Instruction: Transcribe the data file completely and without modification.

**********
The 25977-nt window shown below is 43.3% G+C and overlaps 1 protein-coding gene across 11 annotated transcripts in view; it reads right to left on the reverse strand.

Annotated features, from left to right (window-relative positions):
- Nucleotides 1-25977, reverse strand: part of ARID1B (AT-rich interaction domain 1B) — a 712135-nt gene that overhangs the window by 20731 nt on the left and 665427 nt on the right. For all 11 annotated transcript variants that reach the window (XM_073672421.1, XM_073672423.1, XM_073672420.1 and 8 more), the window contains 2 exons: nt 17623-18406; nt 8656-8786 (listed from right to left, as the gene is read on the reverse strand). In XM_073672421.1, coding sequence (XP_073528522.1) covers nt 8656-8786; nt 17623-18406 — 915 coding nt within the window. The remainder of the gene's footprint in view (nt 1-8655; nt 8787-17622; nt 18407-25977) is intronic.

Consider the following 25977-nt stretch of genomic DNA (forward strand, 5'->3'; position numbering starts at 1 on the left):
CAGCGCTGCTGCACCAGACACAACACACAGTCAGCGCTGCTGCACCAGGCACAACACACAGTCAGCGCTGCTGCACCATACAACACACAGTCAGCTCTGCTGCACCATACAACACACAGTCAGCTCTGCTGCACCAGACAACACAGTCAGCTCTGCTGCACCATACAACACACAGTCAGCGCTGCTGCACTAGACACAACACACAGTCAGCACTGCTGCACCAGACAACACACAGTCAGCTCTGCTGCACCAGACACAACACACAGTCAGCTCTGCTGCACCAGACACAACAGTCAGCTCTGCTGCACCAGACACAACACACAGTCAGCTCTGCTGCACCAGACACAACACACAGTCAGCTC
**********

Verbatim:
The 25977-nt window shown below is 43.3% G+C and overlaps 1 protein-coding gene across 11 annotated transcripts in view; it reads right to left on the reverse strand.

Annotated features, from left to right (window-relative positions):
- Nucleotides 1-25977, reverse strand: part of ARID1B (AT-rich interaction domain 1B) — a 712135-nt gene that overhangs the window by 20731 nt on the left and 665427 nt on the right. For all 11 annotated transcript variants that reach the window (XM_073672421.1, XM_073672423.1, XM_073672420.1 and 8 more), the window contains 2 exons: nt 17623-18406; nt 8656-8786 (listed from right to left, as the gene is read on the reverse strand). In XM_073672421.1, coding sequence (XP_073528522.1) covers nt 8656-8786; nt 17623-18406 — 915 coding nt within the window. The remainder of the gene's footprint in view (nt 1-8655; nt 8787-17622; nt 18407-25977) is intronic.

Consider the following 25977-nt stretch of genomic DNA (forward strand, 5'->3'; position numbering starts at 1 on the left):
CAGCGCTGCTGCACCAGACACAACACACAGTCAGCGCTGCTGCACCAGGCACAACACACAGTCAGCGCTGCTGCACCATACAACACACAGTCAGCTCTGCTGCACCATACAACACACAGTCAGCTCTGCTGCACCAGACAACACAGTCAGCTCTGCTGCACCATACAACACACAGTCAGCGCTGCTGCACTAGACACAACACACAGTCAGCACTGCTGCACCAGACAACACACAGTCAGCTCTGCTGCACCAGACACAACACACAGTCAGCTCTGCTGCACCAGACACAACAGTCAGCTCTGCTGCACCAGACACAACACACAGTCAGCTCTGCTGCACCAGACACAACACACAGTCAGCTC